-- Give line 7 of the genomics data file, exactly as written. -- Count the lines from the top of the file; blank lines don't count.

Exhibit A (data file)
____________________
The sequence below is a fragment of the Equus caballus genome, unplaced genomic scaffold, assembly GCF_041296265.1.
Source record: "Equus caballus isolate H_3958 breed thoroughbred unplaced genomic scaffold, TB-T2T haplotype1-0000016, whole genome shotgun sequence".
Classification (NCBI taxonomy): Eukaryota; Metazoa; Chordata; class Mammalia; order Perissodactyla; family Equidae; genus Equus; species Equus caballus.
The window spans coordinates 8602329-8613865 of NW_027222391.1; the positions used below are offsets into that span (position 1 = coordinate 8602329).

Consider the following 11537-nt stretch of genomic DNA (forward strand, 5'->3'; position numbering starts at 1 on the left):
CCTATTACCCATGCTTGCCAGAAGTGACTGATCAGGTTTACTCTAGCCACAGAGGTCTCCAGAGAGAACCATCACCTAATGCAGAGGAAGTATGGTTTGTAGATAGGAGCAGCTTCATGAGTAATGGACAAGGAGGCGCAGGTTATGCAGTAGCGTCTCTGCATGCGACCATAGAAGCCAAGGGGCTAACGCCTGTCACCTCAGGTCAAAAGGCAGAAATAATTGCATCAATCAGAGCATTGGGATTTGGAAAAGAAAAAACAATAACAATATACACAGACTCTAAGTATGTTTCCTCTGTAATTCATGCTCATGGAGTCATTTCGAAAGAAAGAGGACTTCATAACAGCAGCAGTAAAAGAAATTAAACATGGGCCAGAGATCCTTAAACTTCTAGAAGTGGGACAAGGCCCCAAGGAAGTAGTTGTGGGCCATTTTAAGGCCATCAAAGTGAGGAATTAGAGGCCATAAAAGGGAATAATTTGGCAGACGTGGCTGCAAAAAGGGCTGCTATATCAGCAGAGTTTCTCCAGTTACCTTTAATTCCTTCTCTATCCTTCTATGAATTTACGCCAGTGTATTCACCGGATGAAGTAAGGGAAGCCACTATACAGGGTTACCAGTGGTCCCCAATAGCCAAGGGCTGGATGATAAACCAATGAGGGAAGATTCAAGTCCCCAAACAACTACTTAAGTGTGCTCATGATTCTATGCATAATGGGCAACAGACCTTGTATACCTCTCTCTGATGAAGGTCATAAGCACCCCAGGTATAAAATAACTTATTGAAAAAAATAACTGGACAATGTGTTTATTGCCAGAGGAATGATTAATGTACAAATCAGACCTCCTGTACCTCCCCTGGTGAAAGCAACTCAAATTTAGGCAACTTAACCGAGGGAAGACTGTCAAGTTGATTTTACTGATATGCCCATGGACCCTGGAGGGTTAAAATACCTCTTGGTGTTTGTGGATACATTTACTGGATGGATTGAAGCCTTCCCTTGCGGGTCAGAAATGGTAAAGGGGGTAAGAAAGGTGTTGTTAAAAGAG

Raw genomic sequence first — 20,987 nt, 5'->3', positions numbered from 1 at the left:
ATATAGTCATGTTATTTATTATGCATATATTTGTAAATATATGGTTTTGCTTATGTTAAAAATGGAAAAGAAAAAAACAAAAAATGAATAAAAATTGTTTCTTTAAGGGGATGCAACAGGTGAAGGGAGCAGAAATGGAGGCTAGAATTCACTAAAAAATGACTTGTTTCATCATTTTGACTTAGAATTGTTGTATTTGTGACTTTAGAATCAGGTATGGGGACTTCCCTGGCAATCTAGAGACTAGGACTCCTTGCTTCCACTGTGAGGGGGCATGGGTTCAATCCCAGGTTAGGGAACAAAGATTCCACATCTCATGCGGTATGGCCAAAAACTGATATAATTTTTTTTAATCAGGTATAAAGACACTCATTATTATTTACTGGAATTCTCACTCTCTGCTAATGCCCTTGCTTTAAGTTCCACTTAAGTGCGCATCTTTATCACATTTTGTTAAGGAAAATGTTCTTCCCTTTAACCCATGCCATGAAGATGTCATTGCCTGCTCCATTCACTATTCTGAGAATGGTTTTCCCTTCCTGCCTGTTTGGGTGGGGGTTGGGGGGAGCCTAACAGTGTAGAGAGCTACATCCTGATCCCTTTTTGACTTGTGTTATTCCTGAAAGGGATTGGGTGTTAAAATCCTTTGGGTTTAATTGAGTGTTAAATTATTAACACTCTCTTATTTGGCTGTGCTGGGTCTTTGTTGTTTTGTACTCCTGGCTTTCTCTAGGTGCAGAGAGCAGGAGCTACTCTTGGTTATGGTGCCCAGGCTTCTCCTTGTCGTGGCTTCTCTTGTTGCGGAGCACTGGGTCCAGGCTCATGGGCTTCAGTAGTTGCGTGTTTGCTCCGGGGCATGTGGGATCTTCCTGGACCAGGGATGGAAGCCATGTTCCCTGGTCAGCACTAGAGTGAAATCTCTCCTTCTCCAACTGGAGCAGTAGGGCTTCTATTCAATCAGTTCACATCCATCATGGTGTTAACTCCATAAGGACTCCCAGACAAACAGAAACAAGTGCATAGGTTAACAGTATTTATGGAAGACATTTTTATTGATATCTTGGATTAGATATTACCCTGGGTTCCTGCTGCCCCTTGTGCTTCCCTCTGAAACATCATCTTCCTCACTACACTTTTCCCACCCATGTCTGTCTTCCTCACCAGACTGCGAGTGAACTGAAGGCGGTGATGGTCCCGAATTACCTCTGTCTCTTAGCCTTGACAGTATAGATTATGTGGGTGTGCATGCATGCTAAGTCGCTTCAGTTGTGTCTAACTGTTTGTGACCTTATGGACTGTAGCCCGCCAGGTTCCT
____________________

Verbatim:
Raw genomic sequence first — 20,987 nt, 5'->3', positions numbered from 1 at the left: